Hundreds of mostly exiled Tibetans celebrate the Dalai Lama's 89th birthday in India's Dharamshala

DHARAMSHALA, India (AP) — Hundreds of mostly exiled Tibetans gathered in India’s hillside town of Dharamshala to celebrate the birthday of the spiritual leader of Tibetan Buddhism, the Dalai Lama, who turned 89 on Saturday.

The Dalai Lama has made the hillside town his headquarters since fleeing Tibet after a failed uprising against Chinese rule in 1959. Representatives of a Tibetan government-in-exile also reside there.

The main celebrations took place in Tsuglagkhang temple inside the complex where the spiritual leader lives. Tibetan and Buddhist flags adorned poles and railings.

A volunteer distributed Indian sweets to exiled Tibetan Buddhist nuns as teachers helped children with their make-up as they prepared to perform traditional dances.

While a colorful three-tiered cake was cut inside the temple, schoolchildren sang: “Happy Birthday His Holiness.”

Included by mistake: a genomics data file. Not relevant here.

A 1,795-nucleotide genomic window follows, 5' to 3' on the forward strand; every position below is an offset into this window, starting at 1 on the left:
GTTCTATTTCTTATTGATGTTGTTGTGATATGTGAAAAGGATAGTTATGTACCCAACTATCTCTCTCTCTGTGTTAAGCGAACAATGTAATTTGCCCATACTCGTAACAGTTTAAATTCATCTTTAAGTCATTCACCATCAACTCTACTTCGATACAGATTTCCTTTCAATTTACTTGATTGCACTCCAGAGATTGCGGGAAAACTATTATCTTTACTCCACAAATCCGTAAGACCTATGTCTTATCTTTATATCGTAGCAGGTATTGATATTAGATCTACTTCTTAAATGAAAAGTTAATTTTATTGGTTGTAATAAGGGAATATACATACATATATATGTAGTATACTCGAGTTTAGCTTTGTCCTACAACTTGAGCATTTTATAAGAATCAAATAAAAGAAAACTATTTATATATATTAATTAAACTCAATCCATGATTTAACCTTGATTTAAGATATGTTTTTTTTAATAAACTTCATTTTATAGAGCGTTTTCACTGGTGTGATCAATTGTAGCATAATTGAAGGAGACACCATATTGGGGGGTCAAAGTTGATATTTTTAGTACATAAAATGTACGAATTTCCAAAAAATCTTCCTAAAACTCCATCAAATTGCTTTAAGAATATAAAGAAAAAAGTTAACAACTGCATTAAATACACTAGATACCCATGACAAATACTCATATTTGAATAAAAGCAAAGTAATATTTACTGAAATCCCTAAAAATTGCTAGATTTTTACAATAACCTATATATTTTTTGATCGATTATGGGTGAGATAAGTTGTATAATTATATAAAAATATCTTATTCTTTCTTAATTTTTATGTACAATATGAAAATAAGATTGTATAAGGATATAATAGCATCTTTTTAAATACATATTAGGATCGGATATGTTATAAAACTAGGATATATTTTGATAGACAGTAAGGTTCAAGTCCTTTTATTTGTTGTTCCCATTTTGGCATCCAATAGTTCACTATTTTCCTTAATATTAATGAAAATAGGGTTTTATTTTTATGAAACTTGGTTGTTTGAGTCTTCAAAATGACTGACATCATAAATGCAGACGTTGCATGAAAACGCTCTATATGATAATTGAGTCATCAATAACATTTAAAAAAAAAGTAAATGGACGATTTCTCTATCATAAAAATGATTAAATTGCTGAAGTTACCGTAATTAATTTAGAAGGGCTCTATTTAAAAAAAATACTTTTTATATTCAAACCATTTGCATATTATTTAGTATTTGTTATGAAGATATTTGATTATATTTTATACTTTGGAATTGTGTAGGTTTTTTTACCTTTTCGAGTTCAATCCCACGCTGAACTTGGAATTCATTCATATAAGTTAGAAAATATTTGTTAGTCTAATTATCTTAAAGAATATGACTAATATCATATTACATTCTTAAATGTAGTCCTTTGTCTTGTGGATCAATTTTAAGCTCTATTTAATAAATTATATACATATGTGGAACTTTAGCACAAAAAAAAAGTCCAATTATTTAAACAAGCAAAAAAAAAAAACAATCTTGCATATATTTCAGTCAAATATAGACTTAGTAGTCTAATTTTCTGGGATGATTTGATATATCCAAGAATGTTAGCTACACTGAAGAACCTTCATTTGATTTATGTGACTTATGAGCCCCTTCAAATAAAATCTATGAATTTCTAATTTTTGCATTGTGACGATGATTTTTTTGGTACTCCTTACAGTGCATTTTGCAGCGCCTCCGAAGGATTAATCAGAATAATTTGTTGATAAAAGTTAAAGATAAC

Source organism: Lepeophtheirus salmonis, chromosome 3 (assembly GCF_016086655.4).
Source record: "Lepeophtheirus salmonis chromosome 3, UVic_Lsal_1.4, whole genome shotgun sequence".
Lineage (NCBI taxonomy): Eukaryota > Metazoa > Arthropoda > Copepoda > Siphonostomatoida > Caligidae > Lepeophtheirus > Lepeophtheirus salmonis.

Artists from the Tibetan Institute of Performing Arts, dressed in traditional attire, played the drums and some marched with bagpipes inside the complex, drawing cheers and applause from the crowd. Then, Indian and Tibetan flags were hoisted, as the band played the two national anthems.

Tibetan and Indian officials sat on a slightly raised platform as photos of the Dalai Lama, some from his childhood, hung on pillars around them.

The Dalai Lama, however, wasn’t present. He is currently in the U.S. where he has undergone a knee replacement, according to his secretary.

Addressing the gathering on Saturday, Penpa Tsering, the president of the Tibetan government-in-exile, announced that several events commemorating the Dalai Lama’s achievements would be held throughout the year.

China doesn't recognize the exiled Tibetan government and hasn’t held any dialogue with the representatives of the Dalai Lama since 2010.

Last month, a group of bipartisan U.S. lawmakers met with the Dalai Lama at his Dharamshala residence, sparking anger from China which views the exiled leader of Tibetan Buddhism as a dangerous separatist.

The Dalai Lama denies being a separatist and says he only advocates substantial autonomy and protection of Tibet’s native Buddhist culture.

India considers Tibet to be part of China, though it hosts Tibetan exiles.